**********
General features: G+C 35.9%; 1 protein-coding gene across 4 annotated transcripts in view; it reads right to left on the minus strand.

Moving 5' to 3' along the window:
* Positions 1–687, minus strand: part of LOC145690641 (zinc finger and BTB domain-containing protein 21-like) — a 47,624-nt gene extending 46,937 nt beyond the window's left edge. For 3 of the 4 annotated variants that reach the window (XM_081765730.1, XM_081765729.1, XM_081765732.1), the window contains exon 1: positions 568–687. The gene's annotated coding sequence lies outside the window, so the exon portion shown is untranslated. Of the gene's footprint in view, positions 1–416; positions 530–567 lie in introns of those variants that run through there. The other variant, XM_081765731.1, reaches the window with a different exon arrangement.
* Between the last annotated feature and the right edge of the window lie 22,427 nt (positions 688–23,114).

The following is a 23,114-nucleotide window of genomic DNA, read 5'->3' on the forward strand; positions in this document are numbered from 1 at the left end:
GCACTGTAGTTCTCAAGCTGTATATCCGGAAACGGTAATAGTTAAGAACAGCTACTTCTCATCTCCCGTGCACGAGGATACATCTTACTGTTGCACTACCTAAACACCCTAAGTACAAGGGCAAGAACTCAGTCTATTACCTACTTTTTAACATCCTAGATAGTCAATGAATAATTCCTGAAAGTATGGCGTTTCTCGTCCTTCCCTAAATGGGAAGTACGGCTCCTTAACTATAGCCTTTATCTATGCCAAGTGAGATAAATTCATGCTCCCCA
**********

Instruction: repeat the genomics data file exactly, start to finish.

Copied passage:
General features: G+C 35.9%; 1 protein-coding gene across 4 annotated transcripts in view; it reads right to left on the minus strand.

Moving 5' to 3' along the window:
* Positions 1–687, minus strand: part of LOC145690641 (zinc finger and BTB domain-containing protein 21-like) — a 47,624-nt gene extending 46,937 nt beyond the window's left edge. For 3 of the 4 annotated variants that reach the window (XM_081765730.1, XM_081765729.1, XM_081765732.1), the window contains exon 1: positions 568–687. The gene's annotated coding sequence lies outside the window, so the exon portion shown is untranslated. Of the gene's footprint in view, positions 1–416; positions 530–567 lie in introns of those variants that run through there. The other variant, XM_081765731.1, reaches the window with a different exon arrangement.
* Between the last annotated feature and the right edge of the window lie 22,427 nt (positions 688–23,114).

The following is a 23,114-nucleotide window of genomic DNA, read 5'->3' on the forward strand; positions in this document are numbered from 1 at the left end:
GCACTGTAGTTCTCAAGCTGTATATCCGGAAACGGTAATAGTTAAGAACAGCTACTTCTCATCTCCCGTGCACGAGGATACATCTTACTGTTGCACTACCTAAACACCCTAAGTACAAGGGCAAGAACTCAGTCTATTACCTACTTTTTAACATCCTAGATAGTCAATGAATAATTCCTGAAAGTATGGCGTTTCTCGTCCTTCCCTAAATGGGAAGTACGGCTCCTTAACTATAGCCTTTATCTATGCCAAGTGAGATAAATTCATGCTCCCCA